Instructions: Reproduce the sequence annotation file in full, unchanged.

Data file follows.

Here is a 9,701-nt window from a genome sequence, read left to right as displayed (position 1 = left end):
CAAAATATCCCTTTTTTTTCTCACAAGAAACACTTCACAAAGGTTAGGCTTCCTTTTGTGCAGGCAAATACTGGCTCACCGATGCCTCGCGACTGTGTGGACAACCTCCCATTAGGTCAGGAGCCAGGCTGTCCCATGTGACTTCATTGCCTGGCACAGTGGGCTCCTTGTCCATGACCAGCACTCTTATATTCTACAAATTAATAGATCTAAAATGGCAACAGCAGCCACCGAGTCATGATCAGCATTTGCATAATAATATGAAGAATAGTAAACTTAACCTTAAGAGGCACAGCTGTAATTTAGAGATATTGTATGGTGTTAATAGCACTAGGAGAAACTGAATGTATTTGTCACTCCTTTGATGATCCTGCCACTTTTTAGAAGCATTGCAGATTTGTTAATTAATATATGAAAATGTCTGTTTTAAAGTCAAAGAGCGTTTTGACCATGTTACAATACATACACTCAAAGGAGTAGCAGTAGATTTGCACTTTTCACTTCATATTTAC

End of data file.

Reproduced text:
Here is a 9,701-nt window from a genome sequence, read left to right as displayed (position 1 = left end):
CAAAATATCCCTTTTTTTTCTCACAAGAAACACTTCACAAAGGTTAGGCTTCCTTTTGTGCAGGCAAATACTGGCTCACCGATGCCTCGCGACTGTGTGGACAACCTCCCATTAGGTCAGGAGCCAGGCTGTCCCATGTGACTTCATTGCCTGGCACAGTGGGCTCCTTGTCCATGACCAGCACTCTTATATTCTACAAATTAATAGATCTAAAATGGCAACAGCAGCCACCGAGTCATGATCAGCATTTGCATAATAATATGAAGAATAGTAAACTTAACCTTAAGAGGCACAGCTGTAATTTAGAGATATTGTATGGTGTTAATAGCACTAGGAGAAACTGAATGTATTTGTCACTCCTTTGATGATCCTGCCACTTTTTAGAAGCATTGCAGATTTGTTAATTAATATATGAAAATGTCTGTTTTAAAGTCAAAGAGCGTTTTGACCATGTTACAATACATACACTCAAAGGAGTAGCAGTAGATTTGCACTTTTCACTTCATATTTAC